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BIBL 101 Exam 1 Notes

by: Hailey Barns

BIBL 101 Exam 1 Notes BIBL 101.T02

Hailey Barns


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About this Document

These notes cover what will be on our first exam.
Jesus: His Life and Teachings
Dr. Cliff Barbarick
Study Guide
The, Gospel, Of, MARK
50 ?




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This 8 page Study Guide was uploaded by Hailey Barns on Wednesday October 5, 2016. The Study Guide belongs to BIBL 101.T02 at Abilene Christian University taught by Dr. Cliff Barbarick in Fall 2016. Since its upload, it has received 8 views. For similar materials see Jesus: His Life and Teachings in Bible at Abilene Christian University.


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Date Created: 10/05/16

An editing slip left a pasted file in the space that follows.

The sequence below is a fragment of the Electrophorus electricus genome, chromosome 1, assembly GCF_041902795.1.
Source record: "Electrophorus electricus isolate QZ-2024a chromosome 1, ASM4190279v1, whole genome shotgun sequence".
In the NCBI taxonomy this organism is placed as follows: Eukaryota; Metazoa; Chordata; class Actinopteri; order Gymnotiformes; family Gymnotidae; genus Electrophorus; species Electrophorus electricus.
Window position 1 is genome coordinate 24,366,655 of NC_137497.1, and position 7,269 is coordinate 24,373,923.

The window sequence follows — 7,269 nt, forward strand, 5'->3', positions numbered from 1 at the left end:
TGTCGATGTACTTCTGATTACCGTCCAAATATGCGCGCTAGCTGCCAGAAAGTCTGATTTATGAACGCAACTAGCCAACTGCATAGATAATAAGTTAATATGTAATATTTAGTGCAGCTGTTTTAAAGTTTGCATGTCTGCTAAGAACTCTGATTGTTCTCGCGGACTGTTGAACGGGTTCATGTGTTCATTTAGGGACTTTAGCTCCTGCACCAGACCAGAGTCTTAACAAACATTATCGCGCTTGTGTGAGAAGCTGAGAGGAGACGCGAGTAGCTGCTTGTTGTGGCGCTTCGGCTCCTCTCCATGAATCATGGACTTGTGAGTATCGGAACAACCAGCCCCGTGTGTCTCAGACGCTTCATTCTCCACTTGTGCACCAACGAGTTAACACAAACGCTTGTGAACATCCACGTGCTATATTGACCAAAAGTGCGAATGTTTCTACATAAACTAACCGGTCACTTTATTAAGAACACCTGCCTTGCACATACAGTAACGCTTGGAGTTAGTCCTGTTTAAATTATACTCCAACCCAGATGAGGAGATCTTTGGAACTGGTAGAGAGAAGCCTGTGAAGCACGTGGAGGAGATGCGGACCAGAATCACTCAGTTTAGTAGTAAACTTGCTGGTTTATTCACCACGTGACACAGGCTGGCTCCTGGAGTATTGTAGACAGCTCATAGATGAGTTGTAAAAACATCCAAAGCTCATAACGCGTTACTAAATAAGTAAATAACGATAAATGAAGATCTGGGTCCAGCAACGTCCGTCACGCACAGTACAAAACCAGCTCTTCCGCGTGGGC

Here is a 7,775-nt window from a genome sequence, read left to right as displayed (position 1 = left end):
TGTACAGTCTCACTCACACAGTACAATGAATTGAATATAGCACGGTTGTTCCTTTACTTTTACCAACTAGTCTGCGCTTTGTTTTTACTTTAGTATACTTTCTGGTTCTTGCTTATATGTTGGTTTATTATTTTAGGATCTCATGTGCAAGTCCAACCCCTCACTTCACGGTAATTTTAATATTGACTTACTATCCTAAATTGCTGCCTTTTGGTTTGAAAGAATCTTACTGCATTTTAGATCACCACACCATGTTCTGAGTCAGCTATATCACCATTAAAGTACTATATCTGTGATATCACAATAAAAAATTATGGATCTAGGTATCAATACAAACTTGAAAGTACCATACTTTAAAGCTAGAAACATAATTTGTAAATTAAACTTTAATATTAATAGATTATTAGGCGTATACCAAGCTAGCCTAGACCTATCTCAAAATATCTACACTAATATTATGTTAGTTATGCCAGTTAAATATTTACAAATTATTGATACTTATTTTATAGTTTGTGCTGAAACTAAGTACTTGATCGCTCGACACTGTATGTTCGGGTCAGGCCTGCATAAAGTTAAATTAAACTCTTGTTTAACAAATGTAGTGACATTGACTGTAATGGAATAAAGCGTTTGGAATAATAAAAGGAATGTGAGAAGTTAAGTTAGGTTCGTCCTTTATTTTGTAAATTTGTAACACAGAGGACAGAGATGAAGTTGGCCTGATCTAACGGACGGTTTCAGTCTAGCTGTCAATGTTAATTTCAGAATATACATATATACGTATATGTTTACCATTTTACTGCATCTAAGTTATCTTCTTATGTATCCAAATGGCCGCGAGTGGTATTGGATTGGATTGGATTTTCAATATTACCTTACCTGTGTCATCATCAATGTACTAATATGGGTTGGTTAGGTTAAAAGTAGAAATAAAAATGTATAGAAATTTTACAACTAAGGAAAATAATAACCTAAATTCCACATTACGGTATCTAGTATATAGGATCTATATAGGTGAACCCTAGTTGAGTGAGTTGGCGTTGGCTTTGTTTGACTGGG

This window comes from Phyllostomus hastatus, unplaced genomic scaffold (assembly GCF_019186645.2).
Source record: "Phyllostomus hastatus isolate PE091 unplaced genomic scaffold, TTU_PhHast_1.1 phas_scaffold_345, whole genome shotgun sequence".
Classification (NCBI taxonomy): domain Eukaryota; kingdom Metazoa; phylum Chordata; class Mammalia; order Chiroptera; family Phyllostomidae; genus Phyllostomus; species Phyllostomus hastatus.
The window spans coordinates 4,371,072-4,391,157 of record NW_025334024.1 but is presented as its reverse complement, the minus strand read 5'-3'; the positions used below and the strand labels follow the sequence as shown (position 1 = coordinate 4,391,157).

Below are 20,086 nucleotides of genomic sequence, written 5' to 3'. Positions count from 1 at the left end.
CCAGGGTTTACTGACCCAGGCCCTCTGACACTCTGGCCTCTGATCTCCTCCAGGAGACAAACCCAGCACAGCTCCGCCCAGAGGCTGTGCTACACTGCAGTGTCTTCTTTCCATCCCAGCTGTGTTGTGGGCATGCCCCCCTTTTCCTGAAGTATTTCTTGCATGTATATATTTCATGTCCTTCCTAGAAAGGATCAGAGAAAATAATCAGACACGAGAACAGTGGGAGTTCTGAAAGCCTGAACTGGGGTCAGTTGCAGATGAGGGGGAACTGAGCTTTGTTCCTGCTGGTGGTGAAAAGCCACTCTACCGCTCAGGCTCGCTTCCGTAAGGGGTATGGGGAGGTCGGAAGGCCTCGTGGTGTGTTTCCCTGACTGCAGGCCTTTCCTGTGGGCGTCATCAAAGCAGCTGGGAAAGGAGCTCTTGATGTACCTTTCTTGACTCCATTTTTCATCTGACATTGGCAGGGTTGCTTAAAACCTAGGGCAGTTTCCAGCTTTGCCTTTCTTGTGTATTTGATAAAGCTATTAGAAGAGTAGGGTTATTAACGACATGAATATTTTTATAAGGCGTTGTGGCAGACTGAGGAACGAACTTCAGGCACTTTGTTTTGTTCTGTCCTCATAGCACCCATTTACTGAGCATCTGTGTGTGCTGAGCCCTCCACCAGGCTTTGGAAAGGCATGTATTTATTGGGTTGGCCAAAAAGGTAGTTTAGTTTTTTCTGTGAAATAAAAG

For the Bible test today: Memorize the verse on Bible Minded Write about the messianic secret  Definition  Why is it used?  Two examples Study Guide: Discuss the historical background to the composition of Gospel of Mark. Who wrote it and why do we think so? Does the Gospel of Mark identify its author? What does Papias say about the writing of this Gospel? What city is it associated with? What was happening to Christians in that city? When was it written? Do we have the original copy of Mark? What about the endings to Mark? Which one is probably authentic and why? Mark was most likely written between 65-73 CE. It is traditionally attributed to be written by Mark, the follower of Peter, who is identified with the John Mark of Acts. Papias said that Mark, in his capacity as Peter's interpreter, wrote down accurately as many things as he recalled from memory—though not in an ordered form—of the things either said or done by the Lord. It is located in Rome, under the rule of Nero, where Christians are being persecuted. No, like the other gospels, we only have copies and various interpretations. The authentic ending to Mark is probably Mark 16:9-20. It ends abruptly with Mary Magdalene finding the tomb empty, seeing angels that tell her of his rise, and fleeing, with no mention of Jesus’ appearance to the disciples. Study the “On the way” section of Mark thoroughly. What is it? Where is Jesus going? What stories mark the beginning and ending of the section and why? How do the disciples respond to Jesus’ predictions? What is the importance of Peter’s role in this section? The central portion of Mark that describes Jesus and his disciples traveling to Jerusalem. It is located within Mark 8:22- 10:52. The section begins with the healing of the blind man in Bethsaida and ends with the healing of Bartimaeus in Jericho, and contains three passion predictions in between each story. The disciples do not understand these predictions and Jesus must correct them each time. Peter declares that Jesus is the Christ is this section. What is special about the healing of the blind man in Bethsaida? How does it relate to the “On the Way” section of Mark? It occurs in two stages, Jesus cannot heal him immediately. It begins the “On The Way” section of Mark, and prefaces the “blindness” of the disciples. Discuss the role of the disciples in the narrative of Mark. Are they portrayed positively or negatively? How do they respond to Jesus’ miracles? How do they respond to Jesus’ arrest? Who might they represent? The disciples are portrayed very negatively by Mark. They often respond with awe to the miracles, but continue to doubt Jesus and misunderstand his predictions. They attempt to fight back foolishly, and are once again terrified and confused. They might represent all of God’s children as naïve and questioning. Study titles in the Gospel of Mark. What does “Son of God” mean and who calls Jesus by this title? What about “King of the Jews”? What might that title mean in 1st century Palestine? How does that title function literarily in the Gospel? It means fully divine, many that he heals and during his trial. King of the Jews is only used during the trial, it might be used to represent blasphemy against the King or the head of a persecuted people. Know the terms having to do with disgust psychology: Contact, Dose Insensitivity, Permanence, and Negativity Dominance. How did purity function in ancient Jewish society? How does Jesus handle pure/impure differently from most Jews of the time? Contact: Contamination is caused by contact of physical proximity Dose Insensitivity: Small amounts of pollutant can contaminate Permanence: Once something is contaminated, nothing can purify it again Negativity Dominance: Pollutants contaminate pure objects, not the other way around. Purity was extremely important in Jewish society, but Jesus disregarded the traditional rules and reached out to the impure, even purifying them. What role do children play in the Gospel of Mark? According to Malbon, who/what do they represent literarily? Jesus teaches that one cannot enter the kingdom of God unless they become like a child, Malbon says that children represent powerlessness. How does Mark use geography and boundaries in the Gospel? What is important about the Sea of Galilee? On the left side of the Sea of Galilee is where the Jews reside, and on the right the Gentiles. When Jesus crosses back and forth across the sea, he is ministering to all people. What is the significance of Jesus’ miracles and parables in the Gospel of Mark? How do the function within the messianic secret? Often, Jesus tells those that he heals not to tell anyone of the miracle, keeping the messianic secret apparent throughout the Gospel of Mark. How does Mark 1 set the scene for the ministry of Jesus? What role does the “Kingdom of God” play? Does Mark have a birth narrative? It begins with the proclamation of Jesus’ coming by John the Baptist, in addition to Jesus’ baptism, temptation, summoning of the disciples, preaching, and healing. The “Kingdom of God” is not actually a place, but a ministry that is brought by Jesus. Mark does not have a birth narrative. Study the interaction of fear and faith with Jesus’ disciples. What stories help illustrate this interaction well? Walking on the sea, healing many, passion predictions Study the parable of the sower. Who represents which soil? Where do the disciples fit in this parable? The disciples represent the poor soil thorny soil represents ruler and the rich Mark uses a number of special literary features, what are some important ones and what significance do they have? Apply this literary device to the stories of the hemorrhaging woman and the disruption of the Temple. Markian sandwich What is eschatology? What section in Mark is highly eschatological? Is this section meant to predict precisely when Jesus will return? Theology concerned with death, life, and judgment. Mark 13, no, it states that God only knows the day and the hour. Study the different Jewish sects in 1st century Palestine. Who were they and what were their major beliefs/desires/teachings? As well, how did each relate to the Roman government? Pharisees: religious leaders, middle class, often called hypocrites by Jesus Sadducees: Rich high priests, not mentioned often Essenes: Considered themselves separate people, wrote the Dead Sea Scrolls Zealots: Assassins, often planned revolts Study the extra-biblical witnesses (i.e., Josephus, Tacitus, etc.) to Jesus and the early Christians. What do they say about Jesus? What do they not say about Jesus? What languages were spoken in Galilee during Jesus’ lifetime? What language(s) did Jesus speak? What language(s) was used to write the New Testament? Aramaic, the New Testament was originally written in Greek Discuss the role of resurrection in 1st century Judaism. What is its relation to eschatology? What Jewish sects (including early Christianity) did and did not believe in the resurrection? How did early Christians see the relation of the New Testament to the Old Testament? What about Marcion? Study the Macabbean period. Why did the Jews revolt? Who did the Jews revolt against? Who was the main leader of the Jewish revolt (both nickname and real name)? What Jewish dynasty was a result of that revolt? The Jews revolted against Antiochus, who forbid Jewish religious practice and insisted they worship Greek Gods, Mattathias the Hasmonean led the revolt, caused the Hasmonean dynasty Study Herod the Great. What important building projects did he supervise? What was his relation to the Jews? Harbor at Ceasarea, refurbishing the Jewish temple, several fortresses, considered himself half Jewish but was seen as a Roman collaborator and foreigner to Jews. Study the formation of the New Testament Canon. What criteria were employed to establish a book as fit to make the Canon? What are some books that did not make the canon and why? Why is Athanasius important? Apostolic tradition, a Catholic priest that aided in the formation of the canon What Jewish sect did the Qumran community most likely belong to? Why are they important for the study of the New Testament? Probably a part of the Essenes sect. They wrote the Dead Sea Scrolls? Around what date was Jesus born? Who had control of Galilee at the time of his birth? Herod Besides the short-lived and relatively restricted Hasmonean dynasty, Jews did not have political control of Judea. Going back to the exile, what major Empires controlled Judea? Rome What is Hellenization? Who brought it about and by what means? What tools were used insure Hellenization? What affects did this have on the Jews, particularly with regards to their Bible? The spread of Greek culture, started by Alexander the Great, persecution What is the “Messianic Secret”? Do the Disciples understand it? What are different terms for Messiah in Greek, English and Hebrew? What it is: The Messianic Secret refers to a motif primarily in the Gospel of Mark in which Jesus is portrayed as commanding his followers to silence about his Messianic mission. The disciples do not understand it, especially Peter, who is rebuked when he tries to proclaim it. Jesus keeps it a secret because during the time of his ministry, first century Palestine was searching for a political liberator as their Messiah that would free them from Roman rule. The nation did not understand that the Messiah was not only meant to be a political revolutionary, but a suffering servant. Because of these false expectations, Jesus kept his true identity a secret so that he would not encourage these incomplete assumptions and bring forth the wrath of the Roman government before the appointed time. Examples: 1:23-25 – A man is possessed by an evil spirit, who proclaims Jesus to be the Son of God. Jesus quiets him and brings him out of the man. 5:43 – Jesus is asked to visit a synagogue leaders home to heal a young girl. When he arrives, she has already passed. Jesus commands her to wake up and she is healed. Jesus insists that no one may tell. 8:30 – Peter proclaims that Jesus is the Messiah, and Jesus commands the disciples not to tell anyone.